Transference unravels the unconscious wishes and conflicts of the client. As a result, the distress levels of the client increases and the client starts resisting the procedure of transference. Due to resistance, the client prevents the progress of the therapy in order to protect him/her self from recalling the agonizing unconscious memories.

Resistance is of mainly two types:

  • Conscious resistance occurs when the client intentionally hides information during the therapy session.
  • Unconscious resistance occurs when the client becomes silent during the session and recalls other details without recalling the emotional details, comes late for the appointments and tries to miss the sessions. 
  • The therapist overcomes the resistance by frequently confronting the client about the emotional details and unravelling emotions like anxiety, fear, shame which are known to cause the resistance.

Interpretation-

  • Interpretation is the most crucial mechanism by which the change is affected. Interpretation includes 2 scientific methods. One is Confrontation and the other one is Clarification.
  • Confrontation- The therapist brings out an aspect of the client’s psyche that must be confronted by him/her. 
  • Clarification- The therapist brings out a confusing and imprecise event into sharp focus of the client’s consciousness. This is done by separating and highlighting significant details about the event from insignificant ones.
  • Interpretation is a sophisticated process. It is considered as the apex of psychoanalysis. The therapist uses the unconscious material that has been unravelled in the processes of dream interpretation, free association, transference and resistance in order to make client aware of the contents and conflicts in his/her psyche.
  • The 2 main things that interpretation focuses on mainly are intra-psychic conflicts or deprivations experienced in childhood. Working Through is referred to the process of repeatedly using confrontation, clarification and interpretation.
  • Working Through assists the client in understanding him/her self, the cause of the problems faced by him/her and it also integrates the unravelled material into his/her ego.
  • The result of Working Through is known as Insight. Insight is not a sudden process but it occurs gradually. In Insight the unconscious memories are frequently brought into the conscious awareness of the client; these materials are re-experienced in transference and are worked-through. As the procedure advances, the client begins to understand him/her self at an intellectual and emotional level. He/she gains insight about his/her conflicts and issues that trouble him/her. This intellectual understanding is better known as intellectual insight.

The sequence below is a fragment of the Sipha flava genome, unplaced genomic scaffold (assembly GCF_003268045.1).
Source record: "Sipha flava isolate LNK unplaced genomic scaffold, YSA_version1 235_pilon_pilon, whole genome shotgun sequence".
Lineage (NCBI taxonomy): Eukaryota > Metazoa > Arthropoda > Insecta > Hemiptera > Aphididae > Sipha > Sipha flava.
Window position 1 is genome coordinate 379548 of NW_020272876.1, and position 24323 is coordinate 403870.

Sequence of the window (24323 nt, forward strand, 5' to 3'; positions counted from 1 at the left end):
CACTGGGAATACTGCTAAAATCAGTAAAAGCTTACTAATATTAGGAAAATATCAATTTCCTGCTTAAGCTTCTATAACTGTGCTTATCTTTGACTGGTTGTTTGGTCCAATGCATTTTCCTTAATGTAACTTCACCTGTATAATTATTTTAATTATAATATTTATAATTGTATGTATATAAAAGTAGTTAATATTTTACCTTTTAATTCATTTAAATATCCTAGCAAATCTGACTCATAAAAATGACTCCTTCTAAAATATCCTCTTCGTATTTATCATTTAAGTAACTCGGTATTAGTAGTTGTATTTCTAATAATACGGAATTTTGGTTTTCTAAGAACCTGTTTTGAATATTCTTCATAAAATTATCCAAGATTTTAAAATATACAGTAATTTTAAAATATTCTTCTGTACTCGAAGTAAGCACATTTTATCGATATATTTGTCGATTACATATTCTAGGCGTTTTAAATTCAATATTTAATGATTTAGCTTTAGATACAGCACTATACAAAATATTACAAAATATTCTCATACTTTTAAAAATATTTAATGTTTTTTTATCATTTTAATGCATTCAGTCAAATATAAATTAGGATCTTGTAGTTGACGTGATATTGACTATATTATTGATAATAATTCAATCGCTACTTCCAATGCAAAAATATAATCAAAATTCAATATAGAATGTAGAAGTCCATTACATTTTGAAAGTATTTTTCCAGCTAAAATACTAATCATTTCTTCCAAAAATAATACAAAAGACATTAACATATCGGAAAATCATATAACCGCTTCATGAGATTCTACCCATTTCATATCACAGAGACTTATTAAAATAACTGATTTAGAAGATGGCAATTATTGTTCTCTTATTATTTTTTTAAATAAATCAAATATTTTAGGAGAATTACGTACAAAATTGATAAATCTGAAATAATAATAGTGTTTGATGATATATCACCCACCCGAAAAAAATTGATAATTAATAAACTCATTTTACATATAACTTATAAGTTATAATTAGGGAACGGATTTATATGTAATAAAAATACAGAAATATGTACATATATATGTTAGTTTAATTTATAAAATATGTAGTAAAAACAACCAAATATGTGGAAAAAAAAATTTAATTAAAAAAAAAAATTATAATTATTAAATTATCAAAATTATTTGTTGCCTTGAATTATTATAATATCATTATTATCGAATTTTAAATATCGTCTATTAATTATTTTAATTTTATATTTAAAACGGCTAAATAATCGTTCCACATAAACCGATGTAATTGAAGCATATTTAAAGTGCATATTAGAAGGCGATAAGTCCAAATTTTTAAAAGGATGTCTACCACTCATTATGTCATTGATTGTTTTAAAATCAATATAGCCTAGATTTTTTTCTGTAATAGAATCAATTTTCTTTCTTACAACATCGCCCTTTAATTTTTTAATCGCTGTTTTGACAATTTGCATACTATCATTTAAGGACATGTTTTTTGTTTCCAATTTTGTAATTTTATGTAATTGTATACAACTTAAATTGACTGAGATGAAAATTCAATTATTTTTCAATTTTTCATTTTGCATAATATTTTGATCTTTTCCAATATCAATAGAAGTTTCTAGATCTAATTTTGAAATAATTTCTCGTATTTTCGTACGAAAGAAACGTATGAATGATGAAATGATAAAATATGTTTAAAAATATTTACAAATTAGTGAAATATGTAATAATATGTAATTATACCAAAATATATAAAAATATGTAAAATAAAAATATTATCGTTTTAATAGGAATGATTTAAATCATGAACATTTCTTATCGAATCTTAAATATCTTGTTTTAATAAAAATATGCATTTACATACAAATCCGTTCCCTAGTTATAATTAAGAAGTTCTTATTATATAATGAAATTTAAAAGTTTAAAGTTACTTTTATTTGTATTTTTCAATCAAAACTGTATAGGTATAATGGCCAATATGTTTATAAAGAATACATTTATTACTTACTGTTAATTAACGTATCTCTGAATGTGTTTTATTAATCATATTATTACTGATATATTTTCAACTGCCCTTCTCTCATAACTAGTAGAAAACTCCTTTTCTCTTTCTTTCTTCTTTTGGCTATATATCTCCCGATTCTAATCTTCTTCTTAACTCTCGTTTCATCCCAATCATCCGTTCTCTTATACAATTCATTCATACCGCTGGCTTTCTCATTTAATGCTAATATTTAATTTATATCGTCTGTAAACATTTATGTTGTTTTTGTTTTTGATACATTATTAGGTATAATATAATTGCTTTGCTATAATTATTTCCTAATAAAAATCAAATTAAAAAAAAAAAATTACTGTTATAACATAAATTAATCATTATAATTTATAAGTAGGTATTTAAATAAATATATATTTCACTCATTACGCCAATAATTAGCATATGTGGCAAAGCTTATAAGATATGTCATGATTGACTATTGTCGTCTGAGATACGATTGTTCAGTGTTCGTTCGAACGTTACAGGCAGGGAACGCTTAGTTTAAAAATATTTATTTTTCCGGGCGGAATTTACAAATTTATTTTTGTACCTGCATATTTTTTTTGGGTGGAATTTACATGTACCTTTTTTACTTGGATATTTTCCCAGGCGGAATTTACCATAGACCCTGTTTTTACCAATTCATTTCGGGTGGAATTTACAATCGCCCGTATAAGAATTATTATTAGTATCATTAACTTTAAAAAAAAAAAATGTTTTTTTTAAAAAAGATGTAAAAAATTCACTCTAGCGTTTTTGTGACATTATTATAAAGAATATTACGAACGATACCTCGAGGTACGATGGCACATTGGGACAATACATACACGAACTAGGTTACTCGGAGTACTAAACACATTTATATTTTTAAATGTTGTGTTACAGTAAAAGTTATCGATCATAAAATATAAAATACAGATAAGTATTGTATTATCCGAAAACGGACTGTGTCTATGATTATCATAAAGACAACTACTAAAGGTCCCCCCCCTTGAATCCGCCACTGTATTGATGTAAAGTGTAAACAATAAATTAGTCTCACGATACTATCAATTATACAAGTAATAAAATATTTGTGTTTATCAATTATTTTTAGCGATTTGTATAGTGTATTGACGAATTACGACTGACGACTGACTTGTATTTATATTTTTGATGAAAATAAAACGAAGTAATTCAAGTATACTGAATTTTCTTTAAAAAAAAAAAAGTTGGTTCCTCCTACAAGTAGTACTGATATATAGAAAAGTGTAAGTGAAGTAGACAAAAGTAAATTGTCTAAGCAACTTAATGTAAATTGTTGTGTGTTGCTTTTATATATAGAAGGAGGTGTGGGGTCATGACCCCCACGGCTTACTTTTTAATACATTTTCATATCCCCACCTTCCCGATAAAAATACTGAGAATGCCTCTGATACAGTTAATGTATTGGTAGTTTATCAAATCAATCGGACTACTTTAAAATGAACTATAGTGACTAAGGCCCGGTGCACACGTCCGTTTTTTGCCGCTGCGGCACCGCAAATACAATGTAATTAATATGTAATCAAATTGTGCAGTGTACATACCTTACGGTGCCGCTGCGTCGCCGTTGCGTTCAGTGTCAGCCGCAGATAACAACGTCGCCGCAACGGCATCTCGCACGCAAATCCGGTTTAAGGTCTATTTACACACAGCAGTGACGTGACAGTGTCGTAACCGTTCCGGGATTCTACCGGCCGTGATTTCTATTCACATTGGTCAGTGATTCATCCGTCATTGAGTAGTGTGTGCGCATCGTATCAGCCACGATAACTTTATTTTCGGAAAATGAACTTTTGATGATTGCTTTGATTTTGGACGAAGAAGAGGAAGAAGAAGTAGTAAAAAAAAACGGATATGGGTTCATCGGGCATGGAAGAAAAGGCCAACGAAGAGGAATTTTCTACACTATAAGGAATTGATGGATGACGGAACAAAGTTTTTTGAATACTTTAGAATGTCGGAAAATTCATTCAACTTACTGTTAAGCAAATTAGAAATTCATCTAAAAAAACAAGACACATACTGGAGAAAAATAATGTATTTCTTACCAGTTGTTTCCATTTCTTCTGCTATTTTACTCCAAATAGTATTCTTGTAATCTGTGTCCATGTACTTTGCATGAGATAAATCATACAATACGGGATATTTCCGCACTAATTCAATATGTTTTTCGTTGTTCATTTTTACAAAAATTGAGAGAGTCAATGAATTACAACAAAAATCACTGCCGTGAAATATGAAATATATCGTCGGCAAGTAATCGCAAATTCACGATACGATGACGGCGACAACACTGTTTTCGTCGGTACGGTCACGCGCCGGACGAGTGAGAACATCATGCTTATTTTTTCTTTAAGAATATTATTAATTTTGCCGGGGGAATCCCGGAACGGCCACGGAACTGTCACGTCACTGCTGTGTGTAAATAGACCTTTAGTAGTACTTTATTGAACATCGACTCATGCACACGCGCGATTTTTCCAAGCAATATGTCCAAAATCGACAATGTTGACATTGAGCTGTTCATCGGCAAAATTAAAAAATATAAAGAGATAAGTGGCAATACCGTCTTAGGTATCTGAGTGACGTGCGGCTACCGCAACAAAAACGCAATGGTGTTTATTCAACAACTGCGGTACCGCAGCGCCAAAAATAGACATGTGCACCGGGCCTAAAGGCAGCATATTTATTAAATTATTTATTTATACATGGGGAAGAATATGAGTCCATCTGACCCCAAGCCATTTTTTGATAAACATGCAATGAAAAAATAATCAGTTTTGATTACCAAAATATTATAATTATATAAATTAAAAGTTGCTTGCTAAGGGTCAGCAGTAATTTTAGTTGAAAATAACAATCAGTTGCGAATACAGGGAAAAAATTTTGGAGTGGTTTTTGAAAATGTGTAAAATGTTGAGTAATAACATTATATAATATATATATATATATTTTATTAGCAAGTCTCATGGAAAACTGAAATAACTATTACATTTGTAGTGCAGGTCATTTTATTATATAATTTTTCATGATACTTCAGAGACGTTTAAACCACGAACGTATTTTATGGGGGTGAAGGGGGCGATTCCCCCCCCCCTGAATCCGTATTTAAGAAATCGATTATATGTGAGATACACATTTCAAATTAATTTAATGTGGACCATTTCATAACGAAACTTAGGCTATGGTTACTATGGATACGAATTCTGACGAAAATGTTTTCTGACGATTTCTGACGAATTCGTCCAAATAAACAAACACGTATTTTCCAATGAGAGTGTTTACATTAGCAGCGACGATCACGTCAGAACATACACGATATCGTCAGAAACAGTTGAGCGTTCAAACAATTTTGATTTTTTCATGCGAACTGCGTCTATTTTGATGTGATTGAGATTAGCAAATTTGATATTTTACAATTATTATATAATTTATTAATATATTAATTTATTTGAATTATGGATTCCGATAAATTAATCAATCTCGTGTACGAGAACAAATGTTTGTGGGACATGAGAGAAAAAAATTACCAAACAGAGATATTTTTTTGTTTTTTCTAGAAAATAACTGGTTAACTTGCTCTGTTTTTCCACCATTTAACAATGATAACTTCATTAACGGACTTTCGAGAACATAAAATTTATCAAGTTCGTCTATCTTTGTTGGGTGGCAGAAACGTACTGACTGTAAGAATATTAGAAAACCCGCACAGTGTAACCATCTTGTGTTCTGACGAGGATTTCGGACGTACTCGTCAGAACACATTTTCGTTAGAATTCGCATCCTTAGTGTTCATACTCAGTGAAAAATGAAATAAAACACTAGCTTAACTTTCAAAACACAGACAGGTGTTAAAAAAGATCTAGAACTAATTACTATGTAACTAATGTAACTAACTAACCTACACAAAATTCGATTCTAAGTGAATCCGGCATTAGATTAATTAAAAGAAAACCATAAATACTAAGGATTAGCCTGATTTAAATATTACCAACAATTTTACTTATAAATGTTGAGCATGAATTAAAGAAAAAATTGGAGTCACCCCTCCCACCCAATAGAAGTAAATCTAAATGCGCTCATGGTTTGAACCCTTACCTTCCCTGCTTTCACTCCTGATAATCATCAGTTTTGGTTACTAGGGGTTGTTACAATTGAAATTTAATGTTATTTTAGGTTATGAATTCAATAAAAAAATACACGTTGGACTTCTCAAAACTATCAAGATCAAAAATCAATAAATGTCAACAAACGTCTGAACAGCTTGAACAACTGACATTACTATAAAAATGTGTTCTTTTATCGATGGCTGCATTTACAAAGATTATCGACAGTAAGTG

• Emotional insight refers to the emotional recognition and acceptance of an individual’s unreasonable and incoherent reactions to the past events which are unpleasant, the readiness for emotional adjustment as well as making the change.
  • Insight is considered as the end of therapy as because the client has acquired a completely new understanding of his/her self. Hence, the past conflicts, defence mechanisms and physical symptoms are no longer present. The client is now a healthy person in terms of psychological and emotional health. Psychoanalysis is then dismissed at this stage. 

The duration of the Therapy-

The duration of Psychoanalytic Therapy may extend to several years wherein there are one hour sessions for 4-5 days every week. Psychoanalysis is a very intense therapy and it is divided into 3 stages.

  • Stage 1- It is the first phase where the client becomes acquainted with the therapy routine, establishes a therapeutic relationship with the therapist and gets relieved by recalling the trivial details from the conscious realm about the past and present events which may be unpleasant to the client.
  • Stage 2- It is the middle phase and it is quite a long and time-consuming process. It includes transference, resistance on the client’s part and confrontation, clarification (working-through) on the therapist’s part. All these processes ultimately lead to insight and the client gains a complete new understanding of his/her self.
  • Stage 3- This is the final phase and it is also known the termination phase of the therapy. The therapeutic relationship between the client and therapist is dismissed and the client prepares to leave the therapy.

Psychodynamic Therapy is the oldest and the most complex form of treatment. The duration of the treatment is quite long but it also helps the client is gaining access to a complete new understanding of him/her self after he/she gains insight. Hence, Psychoanalysis is one of the most trusted methods for curing people with psychological disorders.